Is sending refugees to Rwanda the extent of Suella Braverman's aspirations? - Daxa Patel

Why do some women feel the need to be aggressive and confrontational? I mean what is it that they feel they need to prove? I am of course referring to some forceful female characters that put the rest of the female population to shame.

I am addicted to all things political. I know I recently mentioned giving our new PM unconditional support well, I need to backtrack on that a tad.

Why did he appoint Suella Braverman as Home Secretary? It defies logic. This move was ammunition and a distraction from getting down to business.

Hide Ad
Hide Ad

Some women sadly feel the need to be more macho because they feel to do otherwise means they will not get noticed but getting noticed for all the wrong reasons is hardly a sign of good judgement which all leaders in all walks of life should have. Braverman had a dream to witness a flight full of refugees heading to Rwanda. If that is the extent of her aspiration, then I am truly disappointed.

Daxa Patel sat on her father's memorial bench in Golden Acre park in Leeds.Daxa Patel sat on her father's memorial bench in Golden Acre park in Leeds.
Daxa Patel sat on her father's memorial bench in Golden Acre park in Leeds.

I have not been a fan of Nicola Sturgeon, but I came to respect her decisiveness and compassion during the many press conferences she gave when we were in the thick of the pandemic. The New Zealand PM, Jacinda Ardern was another leader who projected humility and decisive leadership while Boris Johnson was bumbling through.

I know it is not easy for many women whichever industry they are in to climb the ladder but at what cost? Margaret Thatcher towards the end of her premiership was alienated despite her assuredness because she stopped listening.

I know women must work ten times harder to gain parity in the workplace and yes, things have evolved and improved, but in certain areas of life the glass ceiling remains intact. Women are perceived as soft, but soft doesn’t mean we are invisible, and if we are, we must accept in part we are to blame.

Hide Ad
Hide Ad

A woman in a leadership role needs to be comfortable in her own skin. We can get a lot done and make a bigger impact around us if we are true to ourselves but if we fear our own greatness the only loser is the self.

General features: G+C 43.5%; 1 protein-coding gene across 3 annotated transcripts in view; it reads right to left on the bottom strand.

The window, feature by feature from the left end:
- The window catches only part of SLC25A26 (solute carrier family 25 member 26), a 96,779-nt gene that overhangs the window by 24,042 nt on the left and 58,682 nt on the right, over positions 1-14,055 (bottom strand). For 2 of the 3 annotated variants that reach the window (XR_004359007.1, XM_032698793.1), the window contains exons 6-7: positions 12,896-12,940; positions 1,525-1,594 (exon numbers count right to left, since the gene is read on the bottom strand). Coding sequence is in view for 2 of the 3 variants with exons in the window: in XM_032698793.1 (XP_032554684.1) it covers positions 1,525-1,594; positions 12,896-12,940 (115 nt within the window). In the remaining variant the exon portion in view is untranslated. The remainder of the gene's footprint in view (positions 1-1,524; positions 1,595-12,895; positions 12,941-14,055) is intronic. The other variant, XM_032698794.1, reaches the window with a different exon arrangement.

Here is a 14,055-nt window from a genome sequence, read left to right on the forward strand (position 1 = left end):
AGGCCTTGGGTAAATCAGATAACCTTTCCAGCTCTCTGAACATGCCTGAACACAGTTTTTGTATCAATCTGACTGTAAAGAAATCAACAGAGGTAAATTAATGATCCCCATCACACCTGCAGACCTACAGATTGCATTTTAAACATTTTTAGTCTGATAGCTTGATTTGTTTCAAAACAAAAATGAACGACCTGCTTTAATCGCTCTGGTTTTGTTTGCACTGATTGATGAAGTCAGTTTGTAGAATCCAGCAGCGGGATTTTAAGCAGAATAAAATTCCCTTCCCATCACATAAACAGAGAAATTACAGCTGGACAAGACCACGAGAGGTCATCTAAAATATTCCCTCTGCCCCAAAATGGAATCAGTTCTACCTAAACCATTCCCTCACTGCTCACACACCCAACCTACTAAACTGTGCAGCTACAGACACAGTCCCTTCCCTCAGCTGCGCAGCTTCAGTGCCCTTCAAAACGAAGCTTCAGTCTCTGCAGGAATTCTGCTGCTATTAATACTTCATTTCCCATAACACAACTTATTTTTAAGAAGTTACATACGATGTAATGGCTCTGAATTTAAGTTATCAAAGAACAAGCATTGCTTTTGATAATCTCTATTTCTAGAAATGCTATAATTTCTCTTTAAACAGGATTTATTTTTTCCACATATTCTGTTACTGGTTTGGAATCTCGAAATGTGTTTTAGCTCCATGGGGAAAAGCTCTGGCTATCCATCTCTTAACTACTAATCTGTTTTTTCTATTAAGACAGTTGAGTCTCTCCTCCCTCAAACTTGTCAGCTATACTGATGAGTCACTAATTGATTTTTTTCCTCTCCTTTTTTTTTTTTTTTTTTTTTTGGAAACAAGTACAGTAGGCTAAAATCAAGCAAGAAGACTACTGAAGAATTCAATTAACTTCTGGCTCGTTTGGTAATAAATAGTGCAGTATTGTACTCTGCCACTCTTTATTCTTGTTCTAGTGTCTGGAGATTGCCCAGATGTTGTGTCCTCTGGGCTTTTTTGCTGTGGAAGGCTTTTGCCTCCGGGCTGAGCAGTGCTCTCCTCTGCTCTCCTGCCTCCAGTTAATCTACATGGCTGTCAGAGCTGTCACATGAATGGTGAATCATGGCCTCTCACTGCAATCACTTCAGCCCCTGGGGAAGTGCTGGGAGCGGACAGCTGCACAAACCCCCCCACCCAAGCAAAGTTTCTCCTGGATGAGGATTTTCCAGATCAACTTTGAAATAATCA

Talking of strong women I respect, I want to mention my friend Maureen who passed away recently, age 90. I was her Silverline friend for almost six years. The Silverline is a charity founded by Dame Esther Rantzen in 2012. Now we all know what a phenomenal and dynamic lady Dame Esther Rantzen is. Knowing her, this charity was destined to make a lasting impact, and it did for me and my friend.

It is thanks to Dame Esther that I became a volunteer. I would call Maureen once a week for a catch up, and to see how she was doing. The aim of the Silverline charity and friendship call is to help reduce isolation and support our senior citizens feel they matter.

Over the six years Maureen and I became good friends, though she lived in the South she was originally from Yorkshire. We often laughed as we both had the no nonsense Yorkshire approach to life.

Hide Ad
Hide Ad

In total we spoke 266 times, we laughed at silly things, and we talked about serious subjects like dying. Our conversations took a new turn during the pandemic as we both had each other to share our fears and hopes with.

I saw my friend from this fiercely independent woman driving her neighbours to Morrisons for their weekly shopping, to giving up her treasured car following a minor accident, to then walking around her flat with the help of a three-wheel walker.

Maureen had experienced life during the blitz and she had seen real hardship unlike my generation.

During the pandemic she would say to me that this too will pass, and we will get through. She missed going to church and once said she was afraid of dying alone.

Hide Ad
Hide Ad

As a volunteer I had to operate within the boundaries of my role, but we were in an uncertain place, so I encouraged her to talk about death and dying. It was a difficult yet necessary conversation.

Our calls would end with Maureen saying to me ‘thanks love for calling’. Over the years we put the world to right a million times over but what struck me about her was she was the epitome of an ordinary yet extraordinary being.

Despite the hardship of getting old she never gave up on feeling grateful for what she had. Her motto in life, there are plenty others who are worse off than us.

My friend died two days ago. Being a tiny part of her journey and her being a big part of mine was a privilege. I learnt a lot from her. We often see our senior citizens as if they have nothing more to offer but we are so wrong.

Hide Ad
Hide Ad

I hope the universe takes my message to her that I will be forever grateful that she came into my life. Power with grace is true leadership. Enough said.

Daxa Manhar Patel is a solicitor, author and executive coach.